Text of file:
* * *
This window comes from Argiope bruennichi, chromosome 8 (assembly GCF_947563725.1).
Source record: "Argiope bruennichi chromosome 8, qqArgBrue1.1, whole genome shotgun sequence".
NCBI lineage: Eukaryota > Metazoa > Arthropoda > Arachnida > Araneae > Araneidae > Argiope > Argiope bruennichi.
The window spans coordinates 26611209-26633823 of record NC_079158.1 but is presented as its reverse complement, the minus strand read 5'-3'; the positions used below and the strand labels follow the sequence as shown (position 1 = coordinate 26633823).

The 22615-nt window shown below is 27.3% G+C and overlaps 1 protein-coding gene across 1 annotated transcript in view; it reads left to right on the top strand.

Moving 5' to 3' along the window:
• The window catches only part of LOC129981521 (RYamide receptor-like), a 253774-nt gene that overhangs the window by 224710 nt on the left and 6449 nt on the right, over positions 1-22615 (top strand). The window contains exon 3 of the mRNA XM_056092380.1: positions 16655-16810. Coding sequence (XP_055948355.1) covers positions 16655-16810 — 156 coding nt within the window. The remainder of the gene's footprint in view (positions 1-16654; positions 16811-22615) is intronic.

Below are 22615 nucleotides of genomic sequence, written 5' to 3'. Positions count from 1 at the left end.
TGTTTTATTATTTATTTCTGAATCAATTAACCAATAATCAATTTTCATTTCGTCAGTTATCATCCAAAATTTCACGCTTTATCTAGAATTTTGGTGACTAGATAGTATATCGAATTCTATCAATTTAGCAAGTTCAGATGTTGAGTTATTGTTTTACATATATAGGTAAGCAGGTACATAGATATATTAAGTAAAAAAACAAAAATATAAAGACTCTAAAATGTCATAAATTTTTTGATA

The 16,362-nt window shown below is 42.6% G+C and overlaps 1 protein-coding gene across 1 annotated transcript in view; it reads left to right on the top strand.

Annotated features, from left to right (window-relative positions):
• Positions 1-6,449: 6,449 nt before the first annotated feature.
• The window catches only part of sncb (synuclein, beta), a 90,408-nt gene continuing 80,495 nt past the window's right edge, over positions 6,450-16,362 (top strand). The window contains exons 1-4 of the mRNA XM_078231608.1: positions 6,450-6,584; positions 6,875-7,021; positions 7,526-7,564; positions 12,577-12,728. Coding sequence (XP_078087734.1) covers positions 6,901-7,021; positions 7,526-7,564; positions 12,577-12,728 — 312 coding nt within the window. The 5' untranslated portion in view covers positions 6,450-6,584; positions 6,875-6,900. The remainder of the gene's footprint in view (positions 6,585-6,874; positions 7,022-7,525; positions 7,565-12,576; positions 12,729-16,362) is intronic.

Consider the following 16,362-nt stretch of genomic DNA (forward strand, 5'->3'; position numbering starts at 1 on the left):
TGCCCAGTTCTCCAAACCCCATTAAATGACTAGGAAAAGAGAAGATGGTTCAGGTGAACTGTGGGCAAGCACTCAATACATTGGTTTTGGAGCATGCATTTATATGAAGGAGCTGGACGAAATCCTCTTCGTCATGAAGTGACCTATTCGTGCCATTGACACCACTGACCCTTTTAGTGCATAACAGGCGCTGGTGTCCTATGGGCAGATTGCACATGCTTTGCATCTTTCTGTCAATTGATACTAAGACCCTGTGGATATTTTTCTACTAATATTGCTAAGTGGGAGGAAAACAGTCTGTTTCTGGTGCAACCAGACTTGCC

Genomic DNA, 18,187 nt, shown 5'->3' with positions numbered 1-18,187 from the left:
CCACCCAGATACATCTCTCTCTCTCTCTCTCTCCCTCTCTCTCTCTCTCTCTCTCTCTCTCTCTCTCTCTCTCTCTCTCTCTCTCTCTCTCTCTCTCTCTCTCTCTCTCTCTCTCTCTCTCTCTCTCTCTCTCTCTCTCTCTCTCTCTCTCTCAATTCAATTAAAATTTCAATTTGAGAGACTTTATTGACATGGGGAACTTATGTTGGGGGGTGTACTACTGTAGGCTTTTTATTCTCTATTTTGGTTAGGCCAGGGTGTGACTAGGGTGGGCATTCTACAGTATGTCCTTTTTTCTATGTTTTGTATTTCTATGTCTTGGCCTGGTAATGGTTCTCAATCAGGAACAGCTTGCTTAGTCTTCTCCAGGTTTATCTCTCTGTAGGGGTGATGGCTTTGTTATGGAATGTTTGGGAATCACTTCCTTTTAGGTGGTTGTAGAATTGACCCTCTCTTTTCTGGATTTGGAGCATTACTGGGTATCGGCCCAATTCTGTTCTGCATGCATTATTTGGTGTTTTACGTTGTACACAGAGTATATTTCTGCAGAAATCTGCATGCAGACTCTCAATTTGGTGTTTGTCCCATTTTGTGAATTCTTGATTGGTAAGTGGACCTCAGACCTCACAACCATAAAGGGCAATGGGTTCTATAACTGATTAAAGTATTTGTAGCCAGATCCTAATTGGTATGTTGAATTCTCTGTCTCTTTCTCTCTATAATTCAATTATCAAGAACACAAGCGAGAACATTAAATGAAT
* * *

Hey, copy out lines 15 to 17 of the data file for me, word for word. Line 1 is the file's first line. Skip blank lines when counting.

TGCCCAGTTCTCCAAACCCCATTAAATGACTAGGAAAAGAGAAGATGGTTCAGGTGAACTGTGGGCAAGCACTCAATACATTGGTTTTGGAGCATGCATTTATATGAAGGAGCTGGACGAAATCCTCTTCGTCATGAAGTGACCTATTCGTGCCATTGACACCACTGACCCTTTTAGTGCATAACAGGCGCTGGTGTCCTATGGGCAGATTGCACATGCTTTGCATCTTTCTGTCAATTGATACTAAGACCCTGTGGATATTTTTCTACTAATATTGCTAAGTGGGAGGAAAACAGTCTGTTTCTGGTGCAACCAGACTTGCC

Genomic DNA, 18,187 nt, shown 5'->3' with positions numbered 1-18,187 from the left:
CCACCCAGATACATCTCTCTCTCTCTCTCTCTCCCTCTCTCTCTCTCTCTCTCTCTCTCTCTCTCTCTCTCTCTCTCTCTCTCTCTCTCTCTCTCTCTCTCTCTCTCTCTCTCTCTCTCTCTCTCTCTCTCTCTCTCTCTCTCTCTCTCTCTCAATTCAATTAAAATTTCAATTTGAGAGACTTTATTGACATGGGGAACTTATGTTGGGGGGTGTACTACTGTAGGCTTTTTATTCTCTATTTTGGTTAGGCCAGGGTGTGACTAGGGTGGGCATTCTACAGTATGTCCTTTTTTCTATGTTTTGTATTTCTATGTCTTGGCCTGGTAATGGTTCTCAATCAGGAACAGCTTGCTTAGTCTTCTCCAGGTTTATCTCTCTGTAGGGGTGATGGCTTTGTTATGGAATGTTTGGGAATCACTTCCTTTTAGGTGGTTGTAGAATTGACCCTCTCTTTTCTGGATTTGGAGCATTACTGGGTATCGGCCCAATTCTGTTCTGCATGCATTATTTGGTGTTTTACGTTGTACACAGAGTATATTTCTGCAGAAATCTGCATGCAGACTCTCAATTTGGTGTTTGTCCCATTTTGTGAATTCTTGATTGGTAAGTGGACCTCAGACCTCACAACCATAAAGGGCAATGGGTTCTATAACTGATTAAAGTATTTGTAGCCAGATCCTAATTGGTATGTTGAATTCTCTGTCTCTTTCTCTCTATAATTCAATTATCAAGAACACAAGCGAGAACATTAAATGAAT